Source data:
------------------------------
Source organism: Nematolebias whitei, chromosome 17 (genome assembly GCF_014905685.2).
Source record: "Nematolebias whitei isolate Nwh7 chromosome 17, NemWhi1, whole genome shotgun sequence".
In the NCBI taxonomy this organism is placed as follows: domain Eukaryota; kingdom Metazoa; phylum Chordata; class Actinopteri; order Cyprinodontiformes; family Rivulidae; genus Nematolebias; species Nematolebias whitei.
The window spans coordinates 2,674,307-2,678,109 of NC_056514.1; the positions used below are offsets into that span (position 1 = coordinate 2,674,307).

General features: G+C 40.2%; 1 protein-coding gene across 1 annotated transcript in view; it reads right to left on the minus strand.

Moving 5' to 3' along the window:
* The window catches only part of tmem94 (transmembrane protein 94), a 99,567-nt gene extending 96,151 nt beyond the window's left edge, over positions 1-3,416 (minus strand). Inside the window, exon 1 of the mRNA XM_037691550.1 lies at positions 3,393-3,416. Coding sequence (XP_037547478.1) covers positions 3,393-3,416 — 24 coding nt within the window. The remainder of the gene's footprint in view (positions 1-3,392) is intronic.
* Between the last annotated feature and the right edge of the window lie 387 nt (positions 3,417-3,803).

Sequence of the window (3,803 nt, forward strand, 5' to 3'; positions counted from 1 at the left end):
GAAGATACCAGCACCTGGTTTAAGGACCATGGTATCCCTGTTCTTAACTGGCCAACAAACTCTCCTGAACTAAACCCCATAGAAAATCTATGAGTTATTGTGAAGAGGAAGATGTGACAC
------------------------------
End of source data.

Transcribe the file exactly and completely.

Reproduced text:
Source organism: Nematolebias whitei, chromosome 17 (genome assembly GCF_014905685.2).
Source record: "Nematolebias whitei isolate Nwh7 chromosome 17, NemWhi1, whole genome shotgun sequence".
In the NCBI taxonomy this organism is placed as follows: domain Eukaryota; kingdom Metazoa; phylum Chordata; class Actinopteri; order Cyprinodontiformes; family Rivulidae; genus Nematolebias; species Nematolebias whitei.
The window spans coordinates 2,674,307-2,678,109 of NC_056514.1; the positions used below are offsets into that span (position 1 = coordinate 2,674,307).

General features: G+C 40.2%; 1 protein-coding gene across 1 annotated transcript in view; it reads right to left on the minus strand.

Moving 5' to 3' along the window:
* The window catches only part of tmem94 (transmembrane protein 94), a 99,567-nt gene extending 96,151 nt beyond the window's left edge, over positions 1-3,416 (minus strand). Inside the window, exon 1 of the mRNA XM_037691550.1 lies at positions 3,393-3,416. Coding sequence (XP_037547478.1) covers positions 3,393-3,416 — 24 coding nt within the window. The remainder of the gene's footprint in view (positions 1-3,392) is intronic.
* Between the last annotated feature and the right edge of the window lie 387 nt (positions 3,417-3,803).

Sequence of the window (3,803 nt, forward strand, 5' to 3'; positions counted from 1 at the left end):
GAAGATACCAGCACCTGGTTTAAGGACCATGGTATCCCTGTTCTTAACTGGCCAACAAACTCTCCTGAACTAAACCCCATAGAAAATCTATGAGTTATTGTGAAGAGGAAGATGTGACAC